The despised Created By Clive single is, for me anyway, a decent and fun slab of pure late 1960’s whimsy. But having said that, the flipside, the first song penned by the band, Grounded, is far more interesting. The flowing soul-psych mash-up of the tune is original and the keyboard power pressed into service is really cool. The band reconvened in 2004 to cut another version of this tune and do a pretty good job too in a Hawkwind style. Flowerman itself is a solid flower power pop groove and the slow-burning fizz and eventual euphoria of its flipside, 14 Hour Technicolour Dream, is equally catchy and enjoyable and no, The Syn didn’t play that gig.

A rehearsal tape of The Gangster Opera is the only evidence that survives of this keystone of The Syn’s live show. Unsurprisingly this recording is again more than a bit dodgy, with drums and vocals the most audible sounds. When the keyboards manage to assert themselves a strong soul influence detectable here, but this is bootleg quality at best and eventually the song collapses into a band discussion. Then comes a demo of Flowerman cut at the Marquee Studios. This is a much better recording and the overall effect is just a touch more laidback than the single take.

All of the above confirm that The Syn definitely had potential. I for one wished that more of their material had been taped at the time, as the collection is brought up to a reasonable running time from this point onwards by before and after the fact recordings.

Firstly we have the two sides of The Selfs’ 1965 demo single. A workmanlike cover of The Who’s I Can’t Explain is joined by the surf rock-influenced band original Love Me. Again the audio is murky and there isn’t much to differentiate these two tunes from what bands all over the UK were doing at the time. Andrew Jackman got together with vocalist Denny Ward to produce the brass-led recording of The Syn’s The Last Performance Of The Royal Regimental Very Victorious And Valiant Band in 1969, which is the next offering present. Even though it isn’t really The Syn as such, what’s here is a well-produced example of ornate late-psychedelia that is satisfying enough.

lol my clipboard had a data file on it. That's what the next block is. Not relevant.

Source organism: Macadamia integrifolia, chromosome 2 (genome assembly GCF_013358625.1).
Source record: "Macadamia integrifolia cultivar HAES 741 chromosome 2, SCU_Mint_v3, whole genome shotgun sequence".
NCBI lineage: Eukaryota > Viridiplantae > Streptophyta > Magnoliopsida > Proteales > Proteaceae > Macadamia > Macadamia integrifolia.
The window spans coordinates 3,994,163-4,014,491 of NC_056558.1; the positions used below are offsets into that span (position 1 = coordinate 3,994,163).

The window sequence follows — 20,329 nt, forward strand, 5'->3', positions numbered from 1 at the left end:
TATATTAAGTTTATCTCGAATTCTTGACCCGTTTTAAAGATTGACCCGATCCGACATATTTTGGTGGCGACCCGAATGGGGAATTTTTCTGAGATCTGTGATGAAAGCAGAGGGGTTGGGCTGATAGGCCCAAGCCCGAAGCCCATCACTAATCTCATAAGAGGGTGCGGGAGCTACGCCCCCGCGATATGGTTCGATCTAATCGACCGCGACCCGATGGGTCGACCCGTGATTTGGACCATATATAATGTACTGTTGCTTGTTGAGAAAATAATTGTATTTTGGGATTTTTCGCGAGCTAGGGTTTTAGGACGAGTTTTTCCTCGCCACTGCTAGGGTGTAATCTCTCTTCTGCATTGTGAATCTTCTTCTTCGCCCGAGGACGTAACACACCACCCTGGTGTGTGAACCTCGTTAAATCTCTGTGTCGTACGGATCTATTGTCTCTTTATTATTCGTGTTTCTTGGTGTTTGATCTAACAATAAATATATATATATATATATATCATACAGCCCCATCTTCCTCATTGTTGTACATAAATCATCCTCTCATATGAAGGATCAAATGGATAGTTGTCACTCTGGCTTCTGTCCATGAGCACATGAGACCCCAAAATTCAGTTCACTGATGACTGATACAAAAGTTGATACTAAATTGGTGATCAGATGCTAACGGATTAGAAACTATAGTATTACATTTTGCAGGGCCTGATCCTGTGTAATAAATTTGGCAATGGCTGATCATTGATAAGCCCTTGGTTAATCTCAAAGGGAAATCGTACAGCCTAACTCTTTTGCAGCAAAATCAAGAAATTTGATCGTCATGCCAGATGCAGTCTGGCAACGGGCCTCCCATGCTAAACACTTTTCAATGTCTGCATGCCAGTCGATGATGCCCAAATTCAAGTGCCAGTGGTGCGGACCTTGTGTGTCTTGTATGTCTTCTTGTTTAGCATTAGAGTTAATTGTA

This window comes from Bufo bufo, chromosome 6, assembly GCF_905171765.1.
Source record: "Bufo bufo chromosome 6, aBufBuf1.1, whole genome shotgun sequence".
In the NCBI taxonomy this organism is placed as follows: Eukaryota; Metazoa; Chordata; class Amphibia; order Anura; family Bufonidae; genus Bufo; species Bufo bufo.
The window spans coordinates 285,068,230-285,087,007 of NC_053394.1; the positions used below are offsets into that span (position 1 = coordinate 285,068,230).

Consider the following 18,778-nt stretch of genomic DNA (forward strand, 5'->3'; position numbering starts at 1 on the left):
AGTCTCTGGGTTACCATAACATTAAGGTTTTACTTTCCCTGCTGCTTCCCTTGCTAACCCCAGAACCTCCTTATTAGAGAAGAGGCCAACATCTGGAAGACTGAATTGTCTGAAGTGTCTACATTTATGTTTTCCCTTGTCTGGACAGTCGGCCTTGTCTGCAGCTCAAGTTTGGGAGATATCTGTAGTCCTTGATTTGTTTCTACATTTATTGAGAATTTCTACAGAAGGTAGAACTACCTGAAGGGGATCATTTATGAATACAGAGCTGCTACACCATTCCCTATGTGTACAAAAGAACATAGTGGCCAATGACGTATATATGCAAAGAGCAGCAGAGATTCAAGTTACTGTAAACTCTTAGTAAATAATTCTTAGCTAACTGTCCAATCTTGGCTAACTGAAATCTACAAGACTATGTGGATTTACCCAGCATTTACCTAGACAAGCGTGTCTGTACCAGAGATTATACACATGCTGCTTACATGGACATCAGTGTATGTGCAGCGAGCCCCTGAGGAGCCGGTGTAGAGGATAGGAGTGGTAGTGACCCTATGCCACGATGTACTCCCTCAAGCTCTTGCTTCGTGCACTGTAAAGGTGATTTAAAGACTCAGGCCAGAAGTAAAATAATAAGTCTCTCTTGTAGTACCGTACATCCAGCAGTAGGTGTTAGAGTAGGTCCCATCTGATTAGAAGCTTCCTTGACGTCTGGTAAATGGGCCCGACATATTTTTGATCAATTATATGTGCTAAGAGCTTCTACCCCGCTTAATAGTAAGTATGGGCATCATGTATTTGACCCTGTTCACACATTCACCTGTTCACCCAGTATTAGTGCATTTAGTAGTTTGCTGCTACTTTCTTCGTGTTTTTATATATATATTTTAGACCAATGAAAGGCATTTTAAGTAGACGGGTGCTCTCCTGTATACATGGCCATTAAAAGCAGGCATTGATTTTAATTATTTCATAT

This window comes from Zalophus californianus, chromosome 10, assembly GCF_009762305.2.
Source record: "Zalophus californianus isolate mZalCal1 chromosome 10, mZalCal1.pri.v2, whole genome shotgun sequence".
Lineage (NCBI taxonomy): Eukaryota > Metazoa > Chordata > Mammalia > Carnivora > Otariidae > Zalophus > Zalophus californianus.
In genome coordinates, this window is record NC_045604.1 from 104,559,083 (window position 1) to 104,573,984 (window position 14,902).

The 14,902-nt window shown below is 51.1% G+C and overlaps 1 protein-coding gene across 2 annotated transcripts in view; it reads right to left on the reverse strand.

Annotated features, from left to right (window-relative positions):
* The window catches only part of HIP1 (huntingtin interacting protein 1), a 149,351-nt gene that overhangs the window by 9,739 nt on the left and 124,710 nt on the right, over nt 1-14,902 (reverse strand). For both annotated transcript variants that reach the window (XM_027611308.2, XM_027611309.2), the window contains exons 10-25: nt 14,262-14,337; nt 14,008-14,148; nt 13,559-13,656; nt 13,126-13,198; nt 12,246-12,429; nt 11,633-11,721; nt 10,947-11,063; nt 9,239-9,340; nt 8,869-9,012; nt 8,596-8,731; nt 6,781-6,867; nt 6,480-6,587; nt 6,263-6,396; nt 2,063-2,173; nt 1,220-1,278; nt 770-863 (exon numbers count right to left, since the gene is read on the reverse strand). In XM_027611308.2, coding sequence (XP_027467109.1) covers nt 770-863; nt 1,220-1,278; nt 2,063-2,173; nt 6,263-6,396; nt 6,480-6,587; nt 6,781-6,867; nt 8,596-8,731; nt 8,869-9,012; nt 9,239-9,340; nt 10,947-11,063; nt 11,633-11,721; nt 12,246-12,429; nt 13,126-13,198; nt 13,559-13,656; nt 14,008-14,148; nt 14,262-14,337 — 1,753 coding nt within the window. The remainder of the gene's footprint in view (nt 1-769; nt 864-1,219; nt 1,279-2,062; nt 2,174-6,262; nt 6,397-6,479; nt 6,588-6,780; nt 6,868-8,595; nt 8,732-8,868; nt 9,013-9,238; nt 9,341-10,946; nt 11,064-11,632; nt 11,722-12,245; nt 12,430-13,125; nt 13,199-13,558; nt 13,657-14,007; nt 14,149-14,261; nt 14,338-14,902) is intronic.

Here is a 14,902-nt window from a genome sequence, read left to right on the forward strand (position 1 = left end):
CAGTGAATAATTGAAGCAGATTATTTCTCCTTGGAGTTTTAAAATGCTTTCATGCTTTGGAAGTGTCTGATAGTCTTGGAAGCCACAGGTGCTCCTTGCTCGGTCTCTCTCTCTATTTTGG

The same year, Squire and Jackman were on hand when TV presenter Ayshea wanted to cut another Syn track, Mister White’s White Flying Machine. The song was featured as a single and included on the erstwhile Mrs Brough’s 1970 LP. Aeroplane sound effects pepper an orchestral pop sike tune that is well performed and reasonably agreeable. Then we have the two Narsquijack numbers from 1974, where three-fifths of the original Syn line up regrouped as part of this production company. Piano, guitar and vocals only feature on the lo-fi Cadillac Dreams and Sunset Boulevard Lament. They’re interesting historically and fair tunes, but hardly essential. Rounding things off we have that 2004 Grounded take, that is endowed with a space rock sheen.

What we are given on Flowerman is slight, with only eight of the tracks included here being truly The Syn’s slim legacy. Having said that, what’s present that is actually the band themselves sounds good and does deserve to be heard. These compositions point to a happening psychedelic outfit with a fair dose of imagination and innovation, though I’m not sure that there is enough to tempt a lot of people apart from Yes completists and sixties anoraks like myself. But I did enjoy the majority of what is here, despite the iffy sound quality on a few of the selections. The Syn were unfortunate in not attracting more attention back in the 1960s and there is a good amount of evidence here that they could have become something special, with a bit more luck.

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All words by Ian Canty – see his author profile here